Futures of Comparative Literature is a cutting edge report on the state of the discipline in Comparative Literature. Offering a broad spectrum of viewpoints from all career stages, a variety of different institutions, and many language backgrounds, this collection is fully global and diverse. The book includes previously unpublished interviews with key figures in the discipline as well as a range of different essays – short pieces on key topics and longer, in-depth pieces. It is divided into seven sections: Futures of Comparative Literature; Theories, Histories, Methods; Worlds; Areas and Regions; Languages, Vernaculars, Translations; Media; Beyond the Human; and contains over 50 essays on topics such as: Queer Reading; Human Rights; Fundamentalism; Untranslatability; Big Data; Environmental Humanities. It also includes current facts and figures from the American Comparative Literature Association as well as a very useful general introduction, situating and introducing the material. Curated by an expert editorial team, this book captures what is at stake in the study of Comparative Literature today.

chapter |8 pages


Comparative literature and the new humanities
ByUrsula K. Heise

part |21 pages

Futures of comparative literature

chapter |6 pages

Institutional inertia and the state of the discipline

ByEric Hayot

chapter |2 pages

Performative scholarship

ByAvram Alpert

chapter |5 pages

The reign of the amoeba

Further thoughts about the future of comparative literature
ByGail Finney

chapter |6 pages

Comparative literature

The next ten years
ByHaun Saussy

part |86 pages

Theories, histories, methods

chapter |2 pages


ByAdam Miyashiro

chapter |14 pages

Comparative literary history

A conversation with Marcel Cornis-Pope and Margaret R. Higonnet
ByCésar Domínguez

chapter |2 pages


ByMichael Rubenstein

chapter |10 pages

The politics of the archive in semi-peripheries

ByAdam F. Kola

chapter |10 pages

What the world thinks about literature

ByThomas O. Beebee

chapter |6 pages

Minimal criticism

ByJos Lavery

chapter |2 pages


ByTimothy Brennan

chapter |13 pages

Comparative literature and affect theory

A conversation with R. A. Judy and Rei Terada
ByJessica Berman

chapter |6 pages

Comparatively lesbian

Queer/feminist theory and the sexuality of history
BySusan S. Lanser

chapter |8 pages

Queer double cross

Doing (it with) comp lit
ByJarrod Hayes

chapter |2 pages


ByJessica Berman

chapter |4 pages

Future reading

ByRebecca L. Walkowitz

part |52 pages


chapter |5 pages

World famous, locally

Insights from the study of international canonization
ByMads Rosendahl Thomsen

chapter |10 pages

“World,” “Globe,” “Planet”

Comparative literature, planetary studies, and cultural debt after the global turn
ByChristian Moraru

chapter |7 pages

World literature as figure and as ground

ByDavid Damrosch

chapter |4 pages

Baku, literary common

ByNergis Ertürk

chapter |11 pages

Aesthetic humanity and the great world community

Kant and Kang Youwei
ByBan Wang

chapter |6 pages

Comparative literature, world literature, and Asia

ByKaren Thornber

chapter |3 pages


BySnehal Shingavi

chapter |2 pages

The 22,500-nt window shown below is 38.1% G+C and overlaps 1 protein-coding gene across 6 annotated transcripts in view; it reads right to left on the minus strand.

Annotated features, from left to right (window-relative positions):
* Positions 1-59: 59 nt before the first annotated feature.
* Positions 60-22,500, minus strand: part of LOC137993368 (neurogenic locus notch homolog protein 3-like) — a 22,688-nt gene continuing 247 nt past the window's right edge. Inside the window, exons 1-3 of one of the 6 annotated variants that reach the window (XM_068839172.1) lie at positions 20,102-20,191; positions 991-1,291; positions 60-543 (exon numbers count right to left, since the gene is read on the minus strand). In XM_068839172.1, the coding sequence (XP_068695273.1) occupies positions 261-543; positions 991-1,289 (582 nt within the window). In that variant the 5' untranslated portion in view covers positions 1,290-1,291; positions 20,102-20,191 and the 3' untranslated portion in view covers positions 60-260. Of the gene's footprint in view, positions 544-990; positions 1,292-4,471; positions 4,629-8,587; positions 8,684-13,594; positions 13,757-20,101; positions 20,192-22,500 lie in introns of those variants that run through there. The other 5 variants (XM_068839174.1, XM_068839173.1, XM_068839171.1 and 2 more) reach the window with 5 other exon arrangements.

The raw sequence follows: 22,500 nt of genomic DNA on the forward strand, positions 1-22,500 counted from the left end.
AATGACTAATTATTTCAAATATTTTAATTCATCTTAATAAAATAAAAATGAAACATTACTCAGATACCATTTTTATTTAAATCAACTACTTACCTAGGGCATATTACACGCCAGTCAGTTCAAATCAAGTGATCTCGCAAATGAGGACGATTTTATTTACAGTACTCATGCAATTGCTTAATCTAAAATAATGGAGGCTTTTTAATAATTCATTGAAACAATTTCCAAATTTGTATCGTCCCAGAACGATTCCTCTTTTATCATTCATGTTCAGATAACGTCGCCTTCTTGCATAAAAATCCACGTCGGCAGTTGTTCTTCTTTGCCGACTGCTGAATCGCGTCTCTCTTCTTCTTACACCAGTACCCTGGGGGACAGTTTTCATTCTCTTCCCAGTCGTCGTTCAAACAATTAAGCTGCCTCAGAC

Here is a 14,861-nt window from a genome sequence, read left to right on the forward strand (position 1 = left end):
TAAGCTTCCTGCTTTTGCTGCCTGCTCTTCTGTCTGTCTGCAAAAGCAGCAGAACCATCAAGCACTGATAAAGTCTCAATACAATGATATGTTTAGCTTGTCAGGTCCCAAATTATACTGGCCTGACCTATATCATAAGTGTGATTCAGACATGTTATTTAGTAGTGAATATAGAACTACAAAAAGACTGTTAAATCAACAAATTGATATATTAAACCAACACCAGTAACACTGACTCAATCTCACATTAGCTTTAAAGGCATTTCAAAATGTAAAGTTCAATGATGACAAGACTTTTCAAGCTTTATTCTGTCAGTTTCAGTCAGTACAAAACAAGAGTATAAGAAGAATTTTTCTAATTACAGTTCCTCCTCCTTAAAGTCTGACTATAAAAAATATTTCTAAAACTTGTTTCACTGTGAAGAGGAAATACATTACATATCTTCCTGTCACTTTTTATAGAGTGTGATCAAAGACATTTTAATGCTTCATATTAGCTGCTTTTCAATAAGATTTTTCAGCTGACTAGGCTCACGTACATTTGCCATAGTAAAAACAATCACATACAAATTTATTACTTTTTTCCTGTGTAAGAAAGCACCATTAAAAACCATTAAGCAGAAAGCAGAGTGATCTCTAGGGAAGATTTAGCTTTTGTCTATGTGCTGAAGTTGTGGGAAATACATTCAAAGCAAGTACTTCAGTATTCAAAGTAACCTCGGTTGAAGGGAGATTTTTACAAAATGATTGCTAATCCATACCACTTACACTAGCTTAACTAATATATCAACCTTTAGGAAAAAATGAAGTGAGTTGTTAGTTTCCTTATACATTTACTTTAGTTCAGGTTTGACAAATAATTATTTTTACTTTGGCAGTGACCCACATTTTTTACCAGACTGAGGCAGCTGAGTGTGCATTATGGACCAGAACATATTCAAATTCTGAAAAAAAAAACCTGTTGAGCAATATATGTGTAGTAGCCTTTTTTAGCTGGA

ByJoseph R. Slaughter

chapter |2 pages

Human rights

BySophia A. McClennen

part |44 pages

Areas and regions

chapter |3 pages


Bigger than the nation, smaller than the world
ByChristopher Bush

chapter |13 pages

Comparative literature and Latin American literary studies

A conversation with José Quiroga, Wander Melo Miranda, Erin Graff Zivin, Francine Masiello, Sarah Ann Wells, Ivonne del Valle, and Mariano Siskind
ByGuillermina De Ferrari

chapter |8 pages

Arabic and the paradigms of comparison

ByWaïl S. Hassan

chapter |2 pages

Postcolonial studies

BySangeeta Ray

chapter |2 pages


ByMohammad Salama

chapter |3 pages


ByAaron Bady

chapter |9 pages

Why must African literature be defined? An interview with Aaron Bady

ByBarbara Harlow, Neville Hoad

chapter |2 pages

Hemispheric American literature

ByAntonio Barrenechea

part |23 pages

Languages, vernaculars, translations

chapter |5 pages

Reading and speaking for translation

De-institutionalizing the institutions of literary study
ByLucas Klein

chapter |2 pages

The end of languages?

ByGayatri Chakravorty Spivak

chapter |2 pages

The vernacular

ByS. Shankar

chapter |4 pages

African languages, writ small

ByJeanne-Marie Jackson

chapter |2 pages

The Sinophone

ByYucong Hao

chapter |4 pages


ByBrigitte Rath

chapter |2 pages


ByShaden M. Tageldin

part |53 pages


chapter |9 pages

Archive of the now

ByJacob Edmond

chapter |10 pages

Electronic literature as comparative literature

ByJessica Pressman

chapter |9 pages

Visual-quantitative approaches to the intellectual history of the field

A close reading
ByDennis Tenen

chapter |3 pages

Big data

ByJonathan E. Abel

chapter |3 pages


The new orality
ByCharlotte Eubanks

chapter |12 pages

Comparative literature and computational criticism

A conversation with Franco Moretti
ByUrsula K. Heise

chapter |5 pages

Platforms of the imagination

Stages of electronic literature Mexico 2015
BySusana González Aktories, María Andrea Giovine Yáñez

part |35 pages

Beyond the human

chapter |9 pages

Comparative literature and the environmental humanities

ByUrsula K. Heise

chapter |12 pages

Comparative literature and animal studies

ByMario Ortiz Robles

chapter |10 pages

Multispecies stories, subaltern futures

ByMara de Gennaro

chapter |2 pages

Climate change

ByJennifer Wenzel

part |6 pages

Facts and figures

chapter |4 pages

Comparative literature in the United States

Facts and figures
ByCorinne Scheiner